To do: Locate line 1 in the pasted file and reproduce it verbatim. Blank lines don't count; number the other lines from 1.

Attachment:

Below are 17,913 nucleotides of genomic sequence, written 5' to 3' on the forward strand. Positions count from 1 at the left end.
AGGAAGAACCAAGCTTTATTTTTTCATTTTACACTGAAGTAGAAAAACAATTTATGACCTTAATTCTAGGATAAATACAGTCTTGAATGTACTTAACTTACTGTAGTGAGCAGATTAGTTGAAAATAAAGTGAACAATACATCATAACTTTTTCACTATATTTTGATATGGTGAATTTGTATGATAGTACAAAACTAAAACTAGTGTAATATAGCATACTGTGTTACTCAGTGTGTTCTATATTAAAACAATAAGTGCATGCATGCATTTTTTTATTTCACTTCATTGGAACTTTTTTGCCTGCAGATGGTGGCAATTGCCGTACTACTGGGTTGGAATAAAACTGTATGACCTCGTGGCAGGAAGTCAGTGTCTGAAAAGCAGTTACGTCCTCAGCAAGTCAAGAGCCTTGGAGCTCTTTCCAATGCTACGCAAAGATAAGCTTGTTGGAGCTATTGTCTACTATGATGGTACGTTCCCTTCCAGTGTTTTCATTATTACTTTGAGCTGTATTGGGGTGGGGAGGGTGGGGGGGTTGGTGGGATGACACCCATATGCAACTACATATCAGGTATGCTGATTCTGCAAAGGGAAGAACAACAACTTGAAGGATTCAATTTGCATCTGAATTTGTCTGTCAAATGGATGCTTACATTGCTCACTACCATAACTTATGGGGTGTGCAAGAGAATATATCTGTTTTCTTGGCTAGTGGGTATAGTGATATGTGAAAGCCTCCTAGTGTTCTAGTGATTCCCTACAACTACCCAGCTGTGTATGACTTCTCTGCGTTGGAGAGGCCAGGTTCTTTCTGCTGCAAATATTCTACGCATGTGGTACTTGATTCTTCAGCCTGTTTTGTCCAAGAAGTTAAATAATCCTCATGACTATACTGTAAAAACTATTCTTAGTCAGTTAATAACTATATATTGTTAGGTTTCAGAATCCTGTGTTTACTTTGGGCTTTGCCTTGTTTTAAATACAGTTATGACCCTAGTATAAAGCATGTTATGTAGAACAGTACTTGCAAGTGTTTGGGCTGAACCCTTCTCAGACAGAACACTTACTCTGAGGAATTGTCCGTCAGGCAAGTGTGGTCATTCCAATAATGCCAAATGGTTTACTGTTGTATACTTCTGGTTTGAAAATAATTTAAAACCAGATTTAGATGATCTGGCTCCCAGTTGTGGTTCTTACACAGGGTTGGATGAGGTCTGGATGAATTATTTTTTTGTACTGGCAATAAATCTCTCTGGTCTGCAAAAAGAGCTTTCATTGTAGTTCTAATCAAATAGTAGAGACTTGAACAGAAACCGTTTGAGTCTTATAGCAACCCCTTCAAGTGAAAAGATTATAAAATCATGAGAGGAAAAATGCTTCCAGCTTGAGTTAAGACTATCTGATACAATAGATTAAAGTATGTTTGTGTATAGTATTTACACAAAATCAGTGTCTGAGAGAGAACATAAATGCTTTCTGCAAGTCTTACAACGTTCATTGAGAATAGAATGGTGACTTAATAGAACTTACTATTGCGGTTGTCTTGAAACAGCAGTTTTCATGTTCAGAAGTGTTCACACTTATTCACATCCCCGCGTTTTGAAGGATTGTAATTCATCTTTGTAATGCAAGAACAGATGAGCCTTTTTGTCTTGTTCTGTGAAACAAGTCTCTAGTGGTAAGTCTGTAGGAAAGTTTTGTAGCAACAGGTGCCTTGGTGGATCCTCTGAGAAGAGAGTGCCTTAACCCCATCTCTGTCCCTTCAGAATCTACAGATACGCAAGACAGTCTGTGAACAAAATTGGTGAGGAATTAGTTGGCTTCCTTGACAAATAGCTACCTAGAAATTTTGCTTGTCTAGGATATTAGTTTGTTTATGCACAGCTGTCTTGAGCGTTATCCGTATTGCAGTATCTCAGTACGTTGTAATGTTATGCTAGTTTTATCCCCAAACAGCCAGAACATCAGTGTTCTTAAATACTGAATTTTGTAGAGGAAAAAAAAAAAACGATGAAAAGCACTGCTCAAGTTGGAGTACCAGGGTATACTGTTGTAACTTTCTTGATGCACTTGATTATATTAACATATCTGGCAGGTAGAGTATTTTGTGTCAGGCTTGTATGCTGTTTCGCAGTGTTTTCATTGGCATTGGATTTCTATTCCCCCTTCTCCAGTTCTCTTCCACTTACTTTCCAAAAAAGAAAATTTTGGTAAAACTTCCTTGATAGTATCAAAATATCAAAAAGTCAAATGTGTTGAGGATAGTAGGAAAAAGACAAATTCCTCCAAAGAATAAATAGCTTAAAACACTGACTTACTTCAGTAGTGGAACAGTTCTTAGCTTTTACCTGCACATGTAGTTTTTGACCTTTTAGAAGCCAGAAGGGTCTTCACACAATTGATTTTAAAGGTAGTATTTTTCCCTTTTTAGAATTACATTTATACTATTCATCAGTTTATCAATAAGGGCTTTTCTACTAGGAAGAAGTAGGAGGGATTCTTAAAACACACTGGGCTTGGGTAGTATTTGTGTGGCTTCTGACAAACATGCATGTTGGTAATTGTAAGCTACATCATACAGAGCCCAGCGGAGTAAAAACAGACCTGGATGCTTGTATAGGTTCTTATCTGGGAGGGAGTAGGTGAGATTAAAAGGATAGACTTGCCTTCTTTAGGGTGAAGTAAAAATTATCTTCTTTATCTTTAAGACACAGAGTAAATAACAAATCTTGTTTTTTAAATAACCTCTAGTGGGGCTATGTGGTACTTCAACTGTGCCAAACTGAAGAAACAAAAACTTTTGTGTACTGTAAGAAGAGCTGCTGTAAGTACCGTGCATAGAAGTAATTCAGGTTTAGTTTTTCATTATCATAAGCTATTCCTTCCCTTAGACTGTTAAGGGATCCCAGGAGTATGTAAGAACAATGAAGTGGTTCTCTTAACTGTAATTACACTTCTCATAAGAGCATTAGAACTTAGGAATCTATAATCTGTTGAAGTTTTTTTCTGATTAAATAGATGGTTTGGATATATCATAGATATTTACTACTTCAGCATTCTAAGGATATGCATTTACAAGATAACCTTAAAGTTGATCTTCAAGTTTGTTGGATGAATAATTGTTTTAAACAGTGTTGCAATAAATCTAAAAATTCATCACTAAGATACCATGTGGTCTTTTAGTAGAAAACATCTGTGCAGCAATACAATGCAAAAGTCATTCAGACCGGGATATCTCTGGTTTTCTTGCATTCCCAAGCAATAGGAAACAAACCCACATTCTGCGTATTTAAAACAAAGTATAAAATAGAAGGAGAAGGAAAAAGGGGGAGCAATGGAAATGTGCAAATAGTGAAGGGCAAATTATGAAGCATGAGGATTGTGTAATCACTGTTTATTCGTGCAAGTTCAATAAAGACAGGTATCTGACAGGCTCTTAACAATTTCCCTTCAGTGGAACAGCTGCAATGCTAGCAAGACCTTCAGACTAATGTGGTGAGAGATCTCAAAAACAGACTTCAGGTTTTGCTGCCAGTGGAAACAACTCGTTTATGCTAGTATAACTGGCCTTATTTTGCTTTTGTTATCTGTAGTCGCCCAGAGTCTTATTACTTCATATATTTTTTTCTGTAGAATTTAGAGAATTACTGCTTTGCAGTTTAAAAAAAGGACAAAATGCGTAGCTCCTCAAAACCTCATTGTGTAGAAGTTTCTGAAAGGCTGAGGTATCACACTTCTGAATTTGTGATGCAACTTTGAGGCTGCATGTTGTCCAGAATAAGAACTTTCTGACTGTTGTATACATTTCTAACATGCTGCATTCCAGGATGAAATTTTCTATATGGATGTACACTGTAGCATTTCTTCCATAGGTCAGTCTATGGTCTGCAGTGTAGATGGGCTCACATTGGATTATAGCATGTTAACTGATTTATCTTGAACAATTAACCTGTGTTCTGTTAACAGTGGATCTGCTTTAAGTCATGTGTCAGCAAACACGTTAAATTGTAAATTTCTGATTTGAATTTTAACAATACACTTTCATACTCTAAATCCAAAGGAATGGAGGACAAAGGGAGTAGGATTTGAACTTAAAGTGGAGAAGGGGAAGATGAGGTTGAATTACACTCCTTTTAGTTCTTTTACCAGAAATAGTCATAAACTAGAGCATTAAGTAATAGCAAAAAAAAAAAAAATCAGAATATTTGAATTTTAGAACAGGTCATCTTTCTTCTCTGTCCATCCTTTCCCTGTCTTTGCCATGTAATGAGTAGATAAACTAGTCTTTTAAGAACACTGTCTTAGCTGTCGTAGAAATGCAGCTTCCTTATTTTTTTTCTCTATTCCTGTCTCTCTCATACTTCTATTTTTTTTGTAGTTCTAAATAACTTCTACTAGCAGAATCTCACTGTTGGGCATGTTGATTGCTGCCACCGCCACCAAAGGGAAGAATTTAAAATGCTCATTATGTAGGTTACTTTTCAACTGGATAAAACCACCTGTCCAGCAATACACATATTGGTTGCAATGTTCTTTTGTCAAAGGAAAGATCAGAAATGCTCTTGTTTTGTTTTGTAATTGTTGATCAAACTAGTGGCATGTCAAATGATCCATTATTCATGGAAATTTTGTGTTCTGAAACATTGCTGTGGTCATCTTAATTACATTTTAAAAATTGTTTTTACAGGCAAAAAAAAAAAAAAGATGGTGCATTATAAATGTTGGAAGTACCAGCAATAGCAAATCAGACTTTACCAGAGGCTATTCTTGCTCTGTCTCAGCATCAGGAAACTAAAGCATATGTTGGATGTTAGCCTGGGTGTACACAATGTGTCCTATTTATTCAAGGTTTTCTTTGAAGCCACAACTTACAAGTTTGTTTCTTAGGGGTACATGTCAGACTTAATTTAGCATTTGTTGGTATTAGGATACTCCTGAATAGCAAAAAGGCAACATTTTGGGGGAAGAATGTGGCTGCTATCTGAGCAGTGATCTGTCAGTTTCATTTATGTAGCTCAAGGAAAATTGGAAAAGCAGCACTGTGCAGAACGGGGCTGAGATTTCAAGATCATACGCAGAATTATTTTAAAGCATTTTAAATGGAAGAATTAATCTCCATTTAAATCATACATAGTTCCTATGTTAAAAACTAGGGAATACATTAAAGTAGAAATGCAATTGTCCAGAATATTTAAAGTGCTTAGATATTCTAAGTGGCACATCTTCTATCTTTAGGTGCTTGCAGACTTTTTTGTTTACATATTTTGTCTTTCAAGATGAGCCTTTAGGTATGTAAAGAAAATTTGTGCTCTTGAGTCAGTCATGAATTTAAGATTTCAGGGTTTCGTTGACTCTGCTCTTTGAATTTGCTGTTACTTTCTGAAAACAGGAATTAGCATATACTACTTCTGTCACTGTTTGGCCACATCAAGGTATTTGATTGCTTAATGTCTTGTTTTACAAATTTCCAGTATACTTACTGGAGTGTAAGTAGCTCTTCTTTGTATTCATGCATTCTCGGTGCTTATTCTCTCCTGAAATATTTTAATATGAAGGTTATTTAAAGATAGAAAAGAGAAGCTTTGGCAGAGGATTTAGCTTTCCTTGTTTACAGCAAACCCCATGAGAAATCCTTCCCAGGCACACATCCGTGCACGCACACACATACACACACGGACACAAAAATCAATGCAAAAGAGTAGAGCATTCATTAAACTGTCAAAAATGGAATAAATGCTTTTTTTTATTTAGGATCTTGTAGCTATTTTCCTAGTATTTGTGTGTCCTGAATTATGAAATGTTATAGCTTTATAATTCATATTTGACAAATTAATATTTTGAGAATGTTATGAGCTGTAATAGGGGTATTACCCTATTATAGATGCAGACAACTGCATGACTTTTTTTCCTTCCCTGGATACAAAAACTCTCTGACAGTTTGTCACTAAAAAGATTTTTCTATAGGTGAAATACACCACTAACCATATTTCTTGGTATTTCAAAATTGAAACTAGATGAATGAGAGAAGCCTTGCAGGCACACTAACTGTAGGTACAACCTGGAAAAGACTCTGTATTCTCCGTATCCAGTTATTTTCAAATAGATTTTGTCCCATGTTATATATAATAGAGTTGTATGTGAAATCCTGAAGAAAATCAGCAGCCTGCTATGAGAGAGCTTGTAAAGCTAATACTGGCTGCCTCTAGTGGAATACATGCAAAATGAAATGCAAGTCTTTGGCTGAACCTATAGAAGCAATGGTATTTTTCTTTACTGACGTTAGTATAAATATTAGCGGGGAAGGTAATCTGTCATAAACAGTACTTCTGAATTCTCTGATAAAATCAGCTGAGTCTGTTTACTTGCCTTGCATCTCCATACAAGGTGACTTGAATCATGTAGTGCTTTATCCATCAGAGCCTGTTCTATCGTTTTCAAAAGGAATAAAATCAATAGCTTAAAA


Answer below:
Below are 17,913 nucleotides of genomic sequence, written 5' to 3' on the forward strand. Positions count from 1 at the left end.